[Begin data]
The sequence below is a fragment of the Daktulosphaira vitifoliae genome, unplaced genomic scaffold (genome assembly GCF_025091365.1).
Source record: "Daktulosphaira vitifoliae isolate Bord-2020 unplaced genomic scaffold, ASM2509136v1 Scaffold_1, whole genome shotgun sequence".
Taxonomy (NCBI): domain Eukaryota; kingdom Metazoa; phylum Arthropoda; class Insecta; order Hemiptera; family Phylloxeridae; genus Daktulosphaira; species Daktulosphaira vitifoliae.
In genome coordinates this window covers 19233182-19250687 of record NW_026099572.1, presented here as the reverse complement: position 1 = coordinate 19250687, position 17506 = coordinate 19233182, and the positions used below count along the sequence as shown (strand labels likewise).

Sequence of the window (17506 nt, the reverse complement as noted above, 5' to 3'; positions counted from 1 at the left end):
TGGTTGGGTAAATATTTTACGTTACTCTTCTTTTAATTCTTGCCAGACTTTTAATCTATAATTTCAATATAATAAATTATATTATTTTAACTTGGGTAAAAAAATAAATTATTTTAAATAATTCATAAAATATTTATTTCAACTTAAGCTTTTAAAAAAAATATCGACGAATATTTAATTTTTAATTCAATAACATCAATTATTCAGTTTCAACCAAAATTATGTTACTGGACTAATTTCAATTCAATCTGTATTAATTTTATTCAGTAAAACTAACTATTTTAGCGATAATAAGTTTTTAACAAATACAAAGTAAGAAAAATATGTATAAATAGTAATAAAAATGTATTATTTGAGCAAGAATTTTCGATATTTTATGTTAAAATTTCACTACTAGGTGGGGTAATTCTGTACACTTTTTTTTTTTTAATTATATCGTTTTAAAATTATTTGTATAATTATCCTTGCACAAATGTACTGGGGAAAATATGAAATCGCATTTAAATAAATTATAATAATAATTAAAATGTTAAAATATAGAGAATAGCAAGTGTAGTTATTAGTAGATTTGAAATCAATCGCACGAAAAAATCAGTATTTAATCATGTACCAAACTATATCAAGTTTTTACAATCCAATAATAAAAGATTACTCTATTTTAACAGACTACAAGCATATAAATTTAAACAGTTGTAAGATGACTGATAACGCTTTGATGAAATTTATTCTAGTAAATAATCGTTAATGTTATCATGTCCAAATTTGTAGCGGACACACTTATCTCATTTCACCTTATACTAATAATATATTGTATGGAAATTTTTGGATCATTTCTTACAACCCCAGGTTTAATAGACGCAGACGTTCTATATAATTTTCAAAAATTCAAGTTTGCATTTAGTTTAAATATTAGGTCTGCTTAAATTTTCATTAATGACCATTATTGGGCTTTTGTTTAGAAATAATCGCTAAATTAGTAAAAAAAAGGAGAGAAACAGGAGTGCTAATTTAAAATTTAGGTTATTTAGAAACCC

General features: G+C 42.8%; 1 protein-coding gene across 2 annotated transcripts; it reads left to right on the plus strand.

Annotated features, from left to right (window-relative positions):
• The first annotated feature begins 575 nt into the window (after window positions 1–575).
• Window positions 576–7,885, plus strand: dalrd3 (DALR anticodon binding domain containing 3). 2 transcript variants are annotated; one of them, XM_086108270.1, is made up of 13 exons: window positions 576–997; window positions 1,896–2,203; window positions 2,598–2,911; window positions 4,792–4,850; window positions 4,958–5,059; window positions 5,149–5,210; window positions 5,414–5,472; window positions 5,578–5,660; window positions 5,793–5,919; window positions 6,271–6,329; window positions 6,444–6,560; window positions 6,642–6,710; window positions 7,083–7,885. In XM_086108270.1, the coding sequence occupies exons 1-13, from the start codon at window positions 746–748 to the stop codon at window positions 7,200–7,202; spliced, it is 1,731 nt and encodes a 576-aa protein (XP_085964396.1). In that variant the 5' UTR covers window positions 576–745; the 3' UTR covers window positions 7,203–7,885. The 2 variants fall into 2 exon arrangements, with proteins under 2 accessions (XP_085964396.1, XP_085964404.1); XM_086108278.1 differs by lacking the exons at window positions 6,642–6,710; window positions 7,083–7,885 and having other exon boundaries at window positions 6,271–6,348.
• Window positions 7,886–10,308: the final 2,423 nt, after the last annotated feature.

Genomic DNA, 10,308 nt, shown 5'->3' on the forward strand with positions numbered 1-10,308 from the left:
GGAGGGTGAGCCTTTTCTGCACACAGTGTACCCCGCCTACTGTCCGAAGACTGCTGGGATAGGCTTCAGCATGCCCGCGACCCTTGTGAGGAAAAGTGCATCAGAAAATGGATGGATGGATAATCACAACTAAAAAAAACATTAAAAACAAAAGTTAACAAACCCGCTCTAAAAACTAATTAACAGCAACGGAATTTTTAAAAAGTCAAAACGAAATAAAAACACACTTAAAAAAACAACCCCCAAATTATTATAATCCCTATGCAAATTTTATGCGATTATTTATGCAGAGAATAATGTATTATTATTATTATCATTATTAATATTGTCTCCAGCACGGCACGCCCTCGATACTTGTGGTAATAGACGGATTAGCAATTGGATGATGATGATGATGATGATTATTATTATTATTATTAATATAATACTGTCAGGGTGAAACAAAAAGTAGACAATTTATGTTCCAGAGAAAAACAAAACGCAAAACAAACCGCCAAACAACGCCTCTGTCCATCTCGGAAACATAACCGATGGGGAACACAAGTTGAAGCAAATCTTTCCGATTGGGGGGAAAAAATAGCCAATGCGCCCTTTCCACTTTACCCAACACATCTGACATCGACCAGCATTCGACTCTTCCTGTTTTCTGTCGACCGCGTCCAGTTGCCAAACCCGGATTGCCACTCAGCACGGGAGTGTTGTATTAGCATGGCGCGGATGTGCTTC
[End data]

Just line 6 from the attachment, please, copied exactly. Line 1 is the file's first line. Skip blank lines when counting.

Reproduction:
TGGTTGGGTAAATATTTTACGTTACTCTTCTTTTAATTCTTGCCAGACTTTTAATCTATAATTTCAATATAATAAATTATATTATTTTAACTTGGGTAAAAAAATAAATTATTTTAAATAATTCATAAAATATTTATTTCAACTTAAGCTTTTAAAAAAAATATCGACGAATATTTAATTTTTAATTCAATAACATCAATTATTCAGTTTCAACCAAAATTATGTTACTGGACTAATTTCAATTCAATCTGTATTAATTTTATTCAGTAAAACTAACTATTTTAGCGATAATAAGTTTTTAACAAATACAAAGTAAGAAAAATATGTATAAATAGTAATAAAAATGTATTATTTGAGCAAGAATTTTCGATATTTTATGTTAAAATTTCACTACTAGGTGGGGTAATTCTGTACACTTTTTTTTTTTTAATTATATCGTTTTAAAATTATTTGTATAATTATCCTTGCACAAATGTACTGGGGAAAATATGAAATCGCATTTAAATAAATTATAATAATAATTAAAATGTTAAAATATAGAGAATAGCAAGTGTAGTTATTAGTAGATTTGAAATCAATCGCACGAAAAAATCAGTATTTAATCATGTACCAAACTATATCAAGTTTTTACAATCCAATAATAAAAGATTACTCTATTTTAACAGACTACAAGCATATAAATTTAAACAGTTGTAAGATGACTGATAACGCTTTGATGAAATTTATTCTAGTAAATAATCGTTAATGTTATCATGTCCAAATTTGTAGCGGACACACTTATCTCATTTCACCTTATACTAATAATATATTGTATGGAAATTTTTGGATCATTTCTTACAACCCCAGGTTTAATAGACGCAGACGTTCTATATAATTTTCAAAAATTCAAGTTTGCATTTAGTTTAAATATTAGGTCTGCTTAAATTTTCATTAATGACCATTATTGGGCTTTTGTTTAGAAATAATCGCTAAATTAGTAAAAAAAAGGAGAGAAACAGGAGTGCTAATTTAAAATTTAGGTTATTTAGAAACCC